Control Valve

A Control Valve is used to control process conditions such as flow, pressure, temperature and level.

Jump to:

    1. Control Valve Basics
    2. Parts:
      1. Actuator
      2. Body
      3. Positioner
    3. Selection & Sizing



Max Min Temperature (°C)






Max Capacity kg/h

Body and Cover Material

Secondary Pressure Range

Type of Trap

Glass O.D / Length

Pipe Size


Control Loop Temperature Control Clorius

Control Valve


    Control Valve Basics

    A Control Valve is used to control process conditions such as flow, pressure, temperature, and level. This is done by closing and opening in response to signals. These signals can come from sensors or controllers.

    The opening and closing of the valve can be executed by electric, pneumatic (air), or hydraulic (liquids) actuators. Some actuators can also provide intermediate position (half open).

    Control Loop Temperature Control Clorius

    Control Loop Temperature Control Clorius

    A simple control loop usually consists of the control valve, a controller, and a sensor. The sensor detects the condition of the process and sends a signal to the controller. The controller will then decide if a change in the process condition is necessary, and if yes, it will send a signal to the control valve to make the necessary adjustment.

    The most basic control signal that is widely used in many industries is the 4-20mA signal.

    Parts of a Control Valve

    • Actuator
    • Valve Body
    • Positioner


    Electric Actuators

    Clorius CAR Rotary Actuator

    Controlli MVE actuator Short yoke

    AVM234 series actuator Clorius

    Electric actuators use electricity to drive the valve. They are the most common type of actuators as electricity is widely available throughout the process plant. They generally have lower maintenance costs compared to the other types of actuators.

    In case of failure, electric actuators can be designed to open/close upon failure or hold their last position.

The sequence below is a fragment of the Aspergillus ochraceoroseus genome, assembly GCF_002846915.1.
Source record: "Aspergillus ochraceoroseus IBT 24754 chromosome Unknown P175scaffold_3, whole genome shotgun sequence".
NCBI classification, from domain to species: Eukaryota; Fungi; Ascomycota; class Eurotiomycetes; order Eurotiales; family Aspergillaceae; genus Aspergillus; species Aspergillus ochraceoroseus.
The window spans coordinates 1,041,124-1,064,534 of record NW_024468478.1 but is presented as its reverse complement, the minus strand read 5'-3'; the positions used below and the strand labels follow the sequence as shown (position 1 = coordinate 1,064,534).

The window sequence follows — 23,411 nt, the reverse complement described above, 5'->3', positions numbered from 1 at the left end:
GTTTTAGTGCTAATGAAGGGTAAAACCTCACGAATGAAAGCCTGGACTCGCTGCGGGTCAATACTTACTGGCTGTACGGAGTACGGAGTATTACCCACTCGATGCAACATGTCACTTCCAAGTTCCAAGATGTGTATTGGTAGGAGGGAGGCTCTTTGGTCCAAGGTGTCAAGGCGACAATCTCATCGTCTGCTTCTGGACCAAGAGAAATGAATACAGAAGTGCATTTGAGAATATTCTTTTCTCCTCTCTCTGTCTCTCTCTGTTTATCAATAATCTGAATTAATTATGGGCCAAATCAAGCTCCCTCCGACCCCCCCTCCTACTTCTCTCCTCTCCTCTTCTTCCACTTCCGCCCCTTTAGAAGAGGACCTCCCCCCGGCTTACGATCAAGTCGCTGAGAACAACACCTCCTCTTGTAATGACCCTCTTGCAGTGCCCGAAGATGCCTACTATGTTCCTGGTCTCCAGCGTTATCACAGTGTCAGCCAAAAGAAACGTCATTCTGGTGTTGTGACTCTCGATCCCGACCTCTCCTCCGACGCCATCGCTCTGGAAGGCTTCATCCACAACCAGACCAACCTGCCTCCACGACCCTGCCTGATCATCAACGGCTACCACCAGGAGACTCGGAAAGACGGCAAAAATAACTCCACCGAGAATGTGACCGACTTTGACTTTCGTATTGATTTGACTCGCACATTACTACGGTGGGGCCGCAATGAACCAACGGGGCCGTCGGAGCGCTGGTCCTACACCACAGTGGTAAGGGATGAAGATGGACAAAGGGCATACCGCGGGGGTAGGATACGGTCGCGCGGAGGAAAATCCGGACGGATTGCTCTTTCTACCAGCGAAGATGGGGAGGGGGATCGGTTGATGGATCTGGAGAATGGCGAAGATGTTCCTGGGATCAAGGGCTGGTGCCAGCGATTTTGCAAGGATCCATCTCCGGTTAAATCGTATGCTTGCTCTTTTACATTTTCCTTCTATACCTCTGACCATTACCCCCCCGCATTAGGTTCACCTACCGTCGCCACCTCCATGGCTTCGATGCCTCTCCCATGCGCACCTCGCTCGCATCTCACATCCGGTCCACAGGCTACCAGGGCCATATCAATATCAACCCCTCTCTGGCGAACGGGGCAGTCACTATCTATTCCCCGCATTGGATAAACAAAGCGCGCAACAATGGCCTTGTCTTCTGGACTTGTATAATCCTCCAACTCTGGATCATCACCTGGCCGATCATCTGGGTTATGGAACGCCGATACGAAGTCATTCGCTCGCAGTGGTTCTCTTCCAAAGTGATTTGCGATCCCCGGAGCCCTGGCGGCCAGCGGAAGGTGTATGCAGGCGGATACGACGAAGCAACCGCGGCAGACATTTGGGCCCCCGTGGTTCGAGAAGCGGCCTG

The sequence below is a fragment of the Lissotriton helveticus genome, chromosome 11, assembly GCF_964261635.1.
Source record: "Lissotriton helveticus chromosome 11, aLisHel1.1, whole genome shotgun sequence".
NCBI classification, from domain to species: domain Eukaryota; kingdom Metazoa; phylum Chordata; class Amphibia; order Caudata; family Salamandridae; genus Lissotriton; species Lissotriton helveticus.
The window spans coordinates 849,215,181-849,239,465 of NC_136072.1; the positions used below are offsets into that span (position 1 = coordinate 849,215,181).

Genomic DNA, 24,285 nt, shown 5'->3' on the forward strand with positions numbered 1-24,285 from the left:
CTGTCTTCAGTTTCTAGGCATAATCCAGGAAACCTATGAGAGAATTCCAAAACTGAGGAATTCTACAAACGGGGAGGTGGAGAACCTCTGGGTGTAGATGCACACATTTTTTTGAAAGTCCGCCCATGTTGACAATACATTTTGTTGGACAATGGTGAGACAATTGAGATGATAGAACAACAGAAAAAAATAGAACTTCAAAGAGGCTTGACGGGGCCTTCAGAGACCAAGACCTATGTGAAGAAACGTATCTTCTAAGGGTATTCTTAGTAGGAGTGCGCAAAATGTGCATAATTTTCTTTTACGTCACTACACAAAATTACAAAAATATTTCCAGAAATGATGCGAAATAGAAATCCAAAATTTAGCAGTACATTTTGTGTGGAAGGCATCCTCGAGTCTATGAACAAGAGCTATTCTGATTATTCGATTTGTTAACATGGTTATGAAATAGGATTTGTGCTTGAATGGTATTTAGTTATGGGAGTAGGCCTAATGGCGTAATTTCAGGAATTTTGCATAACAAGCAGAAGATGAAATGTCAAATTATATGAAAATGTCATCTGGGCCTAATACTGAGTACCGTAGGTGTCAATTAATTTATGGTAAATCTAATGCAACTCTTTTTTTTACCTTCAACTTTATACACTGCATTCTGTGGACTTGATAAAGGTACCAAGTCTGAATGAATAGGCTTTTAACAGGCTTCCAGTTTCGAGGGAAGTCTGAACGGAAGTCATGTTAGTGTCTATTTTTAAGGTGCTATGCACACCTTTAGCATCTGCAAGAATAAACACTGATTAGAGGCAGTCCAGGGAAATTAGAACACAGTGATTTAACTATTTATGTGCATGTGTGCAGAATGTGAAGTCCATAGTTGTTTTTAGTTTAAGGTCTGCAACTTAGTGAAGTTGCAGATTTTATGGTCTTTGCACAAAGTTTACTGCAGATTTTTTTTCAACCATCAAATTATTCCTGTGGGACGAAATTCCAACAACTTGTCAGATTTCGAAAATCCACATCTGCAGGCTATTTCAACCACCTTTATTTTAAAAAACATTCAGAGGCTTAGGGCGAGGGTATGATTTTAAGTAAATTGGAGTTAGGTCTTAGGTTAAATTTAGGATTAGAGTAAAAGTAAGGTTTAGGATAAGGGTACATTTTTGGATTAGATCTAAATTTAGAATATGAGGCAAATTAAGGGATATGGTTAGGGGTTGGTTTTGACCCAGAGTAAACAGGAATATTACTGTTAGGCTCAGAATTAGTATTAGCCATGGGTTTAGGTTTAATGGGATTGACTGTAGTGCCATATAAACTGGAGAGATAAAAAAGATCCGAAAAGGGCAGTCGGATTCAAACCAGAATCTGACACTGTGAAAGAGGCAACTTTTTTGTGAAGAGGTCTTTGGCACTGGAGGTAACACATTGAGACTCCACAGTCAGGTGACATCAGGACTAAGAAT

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    Clorius Series S Pneumatic Actuator

    Pneumatic Actuators require a compressed air supply to work. Compressed air is an expensive commodity on site. The benefit is that it is suitable for use in explosive environments. It is also generally faster acting than electric actuators. Similarly, the fail-safe position of the actuators can be defined.

    Pneumatic actuators come in 2 types: Piston type and Diaphragm type.

    Valve Body

    The actuator can be mounted onto a variety of valve bodies, depending on the requirement. Examples are:

    • Ball Valves
    • Gate Valves
    • Globe Valves
    • Needle Valve
    • 3-way valves
    • And many more

    Pneumatic valves require a positioner. The positioner serves a few purposes. The first basic function is to receive the control signal and adjust the valve position to match the signal by applying air pressure to open or close the valve. Secondly, it can notify the controller of the valve’s actual current position via an electrical signal. This is also known as a feedback signal.

    Sizing of Control Valve

    The most basic consideration is capacity. To size a valve, first of all the desired flow rate and pressure drop across the valve must be known. Kv = FlowRate / √ΔP Where ΔP is the pressure drop The flow coefficient, Kv is defined as the maximum amount of flow at a pressure differential of 1 bar at a given opening of the valve. The pressure drop depends on many factors, such as the orifice area, shape, path, material of valve etc. Using the Kv valve will allow us to calculate the flow at specified pressure drop, or vice versa. As a rule of thumb, it is best to operate the valve between 20% to 80% opening most of the time. There are many other factors to consider when it comes to selection and sizing. Contact us for further advice by clicking here